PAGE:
Stripping & Waxing Vinyl Composition Tile
Stripping off old wax and laying down new wax on hard surfaces, such as vinyl composition tile, is not as complex as many people believe. In this article you'll find helpful terms and step-by-step instructions that can guide you through the entire process. Before beginning the following steps, you'll need to gather:
• Mop (with extra mop head)
• Scrubbing pads
• Small scrub brush (for tight corners)
• Old rags
• Putty knife
• Commercially-prepared wax stripper
Note: Those who have never stripped or waxed a floor before may find the following steps moderately difficult.
Prior to stripping and waxing your floors, you need to assess what needs to be done. This could involve doing some research on your specific floor type - which you can do right here at FindAnyFloor.com. The ultimate goal is to make your floors shine, which can be hard to do if you're not familiar with what your floors need.
After you've gotten this out of the way, it's time to inspect your floors for scuffs (i.e. from shoes or furniture legs) and spill marks. You'll also need to determine how dull your floors are. You can do this by examining your floors from various angles. A shiny floor will reflect lights while a dull one will not. Even if you think your floors are shiny, you may want to carry out the following steps to further enhance their sheen.
You'll need to decide what furniture will need to be removed from the area. Heavy furniture that you don't plan on moving around, such as couches and TV stands, do not need to be moved.
Once all of the necessary furniture pieces have been removed, dust-mop the floor to get rid of dust and debris. When waxing, you'll want to apply an even flow of wax to the surface to avoid discoloration. Furniture, rugs, mats and carpet runners should not be returned to their original spots until after the stripping and waxing process is complete and the floors are dry.
After steps 1 and 2 have been completed, you can move on to the floor stripping process. Thanks to present-day stripping pads, waxes and chemicals, not all floors have to be stripped in order to be adequately shined.
The term "stripping" refers to the removal of the old floor finish. In many cases, stripping may not be necessary. Scuffs and stains can be removed simply by cleaning the floor. Cleaning rather stripping is a better option for your floors in the long run.
If you decide to strip your floors, remember to only use floor stripper in a well-ventilated area. Also, wear rubber gloves as wax strippers are harsh and can cause skin irritation. Most importantly, before applying the stripper to the entire floor surface, test it out on an inconspicuous area first.
If you have a lot of floor surface to clean, you may want to consider cleaning them with an automatic scrubber. Many janitorial stores have automatic scrubbers for rent. Another option for cleaning your floors is a low-speed buffer that you can rent from most local hardware stores. When using either of these cleaning machines, make sure you combine the floor cleaner mix with water according to the cleaner's specifications.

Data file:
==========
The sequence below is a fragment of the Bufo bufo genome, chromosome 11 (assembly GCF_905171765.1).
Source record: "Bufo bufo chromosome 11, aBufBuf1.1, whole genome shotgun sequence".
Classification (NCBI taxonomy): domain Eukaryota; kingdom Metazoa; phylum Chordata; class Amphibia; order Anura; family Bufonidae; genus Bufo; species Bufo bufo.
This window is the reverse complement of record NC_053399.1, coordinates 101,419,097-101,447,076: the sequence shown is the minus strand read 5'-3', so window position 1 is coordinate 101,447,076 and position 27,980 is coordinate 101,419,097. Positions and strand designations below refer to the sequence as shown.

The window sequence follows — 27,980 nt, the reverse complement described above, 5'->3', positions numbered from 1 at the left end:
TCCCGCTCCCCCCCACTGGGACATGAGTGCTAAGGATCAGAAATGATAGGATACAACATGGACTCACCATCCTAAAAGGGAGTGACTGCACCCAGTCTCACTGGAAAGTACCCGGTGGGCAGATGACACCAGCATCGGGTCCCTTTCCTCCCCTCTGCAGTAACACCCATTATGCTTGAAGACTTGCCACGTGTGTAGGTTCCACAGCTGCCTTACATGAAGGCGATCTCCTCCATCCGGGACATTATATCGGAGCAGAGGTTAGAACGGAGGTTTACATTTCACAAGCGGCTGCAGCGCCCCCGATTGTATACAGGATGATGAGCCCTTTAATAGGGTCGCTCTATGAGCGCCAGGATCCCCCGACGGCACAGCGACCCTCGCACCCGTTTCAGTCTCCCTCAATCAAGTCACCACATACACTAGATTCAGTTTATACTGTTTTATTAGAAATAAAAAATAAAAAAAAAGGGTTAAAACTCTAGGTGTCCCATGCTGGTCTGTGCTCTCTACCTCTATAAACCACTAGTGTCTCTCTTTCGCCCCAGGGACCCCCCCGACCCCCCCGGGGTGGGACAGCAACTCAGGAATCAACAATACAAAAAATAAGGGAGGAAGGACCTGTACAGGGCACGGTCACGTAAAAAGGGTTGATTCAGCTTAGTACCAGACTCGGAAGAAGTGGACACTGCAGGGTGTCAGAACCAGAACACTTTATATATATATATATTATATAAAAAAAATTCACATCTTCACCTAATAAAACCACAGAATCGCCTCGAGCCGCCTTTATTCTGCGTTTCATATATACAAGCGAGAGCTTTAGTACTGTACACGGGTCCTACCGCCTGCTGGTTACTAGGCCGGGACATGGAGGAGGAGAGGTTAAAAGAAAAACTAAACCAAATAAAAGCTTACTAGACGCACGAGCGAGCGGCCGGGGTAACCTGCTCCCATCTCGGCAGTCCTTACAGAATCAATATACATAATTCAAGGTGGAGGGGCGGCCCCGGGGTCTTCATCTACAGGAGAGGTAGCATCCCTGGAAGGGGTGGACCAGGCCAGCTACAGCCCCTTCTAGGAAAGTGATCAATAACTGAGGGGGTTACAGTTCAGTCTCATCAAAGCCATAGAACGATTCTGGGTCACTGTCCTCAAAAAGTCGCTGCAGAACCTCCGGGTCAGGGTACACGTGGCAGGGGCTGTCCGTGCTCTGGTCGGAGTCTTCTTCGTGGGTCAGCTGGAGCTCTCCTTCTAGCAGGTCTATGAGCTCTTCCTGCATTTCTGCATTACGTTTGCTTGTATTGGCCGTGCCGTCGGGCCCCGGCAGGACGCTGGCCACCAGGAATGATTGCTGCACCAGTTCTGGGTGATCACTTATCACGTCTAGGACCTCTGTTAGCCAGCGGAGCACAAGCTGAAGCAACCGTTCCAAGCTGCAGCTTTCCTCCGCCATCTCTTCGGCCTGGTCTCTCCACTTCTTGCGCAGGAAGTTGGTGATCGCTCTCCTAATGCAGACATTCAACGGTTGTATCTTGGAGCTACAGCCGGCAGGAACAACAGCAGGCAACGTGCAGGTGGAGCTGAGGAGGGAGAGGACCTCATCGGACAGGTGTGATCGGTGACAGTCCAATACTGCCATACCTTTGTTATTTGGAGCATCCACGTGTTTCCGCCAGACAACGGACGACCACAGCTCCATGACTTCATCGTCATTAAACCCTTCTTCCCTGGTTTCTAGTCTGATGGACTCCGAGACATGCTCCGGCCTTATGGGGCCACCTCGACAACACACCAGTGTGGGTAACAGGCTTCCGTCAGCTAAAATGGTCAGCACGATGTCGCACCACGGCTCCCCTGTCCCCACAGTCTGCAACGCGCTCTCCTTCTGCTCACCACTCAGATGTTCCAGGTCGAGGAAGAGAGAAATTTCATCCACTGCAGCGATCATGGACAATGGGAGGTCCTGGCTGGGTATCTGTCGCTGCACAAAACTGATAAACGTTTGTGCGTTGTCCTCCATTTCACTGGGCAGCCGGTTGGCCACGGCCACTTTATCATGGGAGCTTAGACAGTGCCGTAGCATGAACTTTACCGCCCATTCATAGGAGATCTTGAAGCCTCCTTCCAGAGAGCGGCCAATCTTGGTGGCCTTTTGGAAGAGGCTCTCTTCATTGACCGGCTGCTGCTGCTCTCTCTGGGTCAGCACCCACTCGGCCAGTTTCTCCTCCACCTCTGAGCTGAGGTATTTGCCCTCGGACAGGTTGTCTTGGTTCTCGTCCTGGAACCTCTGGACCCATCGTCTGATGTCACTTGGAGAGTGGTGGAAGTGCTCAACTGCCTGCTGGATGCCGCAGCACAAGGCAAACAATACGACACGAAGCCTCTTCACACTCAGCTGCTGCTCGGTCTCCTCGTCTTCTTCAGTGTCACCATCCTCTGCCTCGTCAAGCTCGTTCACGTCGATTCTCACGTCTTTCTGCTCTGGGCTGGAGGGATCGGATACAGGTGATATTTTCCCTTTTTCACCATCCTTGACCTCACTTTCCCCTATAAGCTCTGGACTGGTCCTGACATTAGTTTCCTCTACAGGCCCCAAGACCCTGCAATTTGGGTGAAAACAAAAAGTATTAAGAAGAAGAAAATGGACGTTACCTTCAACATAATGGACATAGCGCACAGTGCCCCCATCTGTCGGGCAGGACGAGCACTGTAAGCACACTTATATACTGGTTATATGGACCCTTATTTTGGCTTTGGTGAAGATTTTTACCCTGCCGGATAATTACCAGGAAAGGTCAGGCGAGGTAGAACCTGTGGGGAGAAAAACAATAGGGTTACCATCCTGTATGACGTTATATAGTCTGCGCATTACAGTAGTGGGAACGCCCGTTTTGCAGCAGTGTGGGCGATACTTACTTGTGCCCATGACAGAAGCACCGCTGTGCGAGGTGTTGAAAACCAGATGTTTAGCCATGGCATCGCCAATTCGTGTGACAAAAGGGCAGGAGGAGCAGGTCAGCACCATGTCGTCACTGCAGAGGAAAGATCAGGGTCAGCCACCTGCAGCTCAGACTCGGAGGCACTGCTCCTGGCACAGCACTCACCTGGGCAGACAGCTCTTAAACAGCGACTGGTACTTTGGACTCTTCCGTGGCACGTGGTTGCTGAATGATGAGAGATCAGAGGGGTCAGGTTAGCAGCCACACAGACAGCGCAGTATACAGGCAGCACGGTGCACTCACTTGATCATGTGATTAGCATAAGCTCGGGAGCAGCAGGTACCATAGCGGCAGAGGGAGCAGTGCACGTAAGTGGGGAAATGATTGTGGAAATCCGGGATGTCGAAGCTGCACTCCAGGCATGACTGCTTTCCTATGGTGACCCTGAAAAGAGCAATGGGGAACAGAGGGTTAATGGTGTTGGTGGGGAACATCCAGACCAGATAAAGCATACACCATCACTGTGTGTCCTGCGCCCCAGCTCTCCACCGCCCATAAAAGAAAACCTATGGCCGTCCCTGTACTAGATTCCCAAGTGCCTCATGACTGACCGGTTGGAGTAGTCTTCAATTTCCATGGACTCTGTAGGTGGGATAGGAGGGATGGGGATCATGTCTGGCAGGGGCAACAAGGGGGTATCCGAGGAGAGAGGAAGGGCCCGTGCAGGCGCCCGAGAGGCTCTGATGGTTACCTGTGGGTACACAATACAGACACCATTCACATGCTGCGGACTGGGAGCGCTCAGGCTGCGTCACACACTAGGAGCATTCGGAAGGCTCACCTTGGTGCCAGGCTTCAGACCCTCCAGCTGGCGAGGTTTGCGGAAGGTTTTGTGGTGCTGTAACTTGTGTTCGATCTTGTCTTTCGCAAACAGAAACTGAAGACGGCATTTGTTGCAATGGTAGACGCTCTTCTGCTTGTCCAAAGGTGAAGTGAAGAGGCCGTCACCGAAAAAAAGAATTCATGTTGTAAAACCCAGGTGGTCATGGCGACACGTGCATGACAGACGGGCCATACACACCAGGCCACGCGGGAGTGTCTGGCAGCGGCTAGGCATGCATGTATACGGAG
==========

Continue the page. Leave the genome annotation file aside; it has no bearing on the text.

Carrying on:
Apply the floor cleaner mix and water to the floor with a mop. The goal is to saturate the entire surface of the vinyl composition tile so you can let the chemicals soak in. Once the floor is adequately saturated, scrub the floor with a low speed buffer and moderate strip pad. When using an automatic scrubber, don't turn on the wet vacuum until after you've gone over the floors a few times with the mop. You want to make sure that the floors are thoroughly cleaned. The wet vacuum can help extract excess dirty water.
After the floor cleaner mix has been applied to your floors and has time to dry, your floors will appear dull. At this time, check your floors for stains or scuff marks. Once the inspection is complete, apply clean water with a clean mop head to your hard floor surface. This process is called "rinsing." Follow through with steps 3 and 4 to ensure that all of chemicals and floor cleaners are removed and your floors are as clean as can be.
Once the floors have dried from Step 4, dust-mop the floor for any debris that may have been left behind. After this is done, you're ready to wax your floors!
Picking the right floor wax is half the battle. There are several types of wax currently on the market; make sure that you choose one that is safe for the type of floor your have. When applying wax, begin in the far corner of the room. Apply the wax thinly with a new and/or clean mop-head. Work in small sections so as to avoid missing any floor areas.
For best results, try to apply 2-3 coats of fresh wax evenly to your floors. Make sure that you give every coat enough time to dry (usually this is about 45 minutes). Tip: When applying the second coat, try to apply it in the opposite direction to the first coat. For example, if you did horizontal strokes the first time, do vertical the next.
Once the last coat is applied and has time to dry, you can replace all furniture and rugs. To maximize your freshly waxed VCT floors, consider purchasing a floor cleaner that is safe for waxed surfaces. Contact the floor wax manufacturer to make sure you get a floor cleaner that's compatible.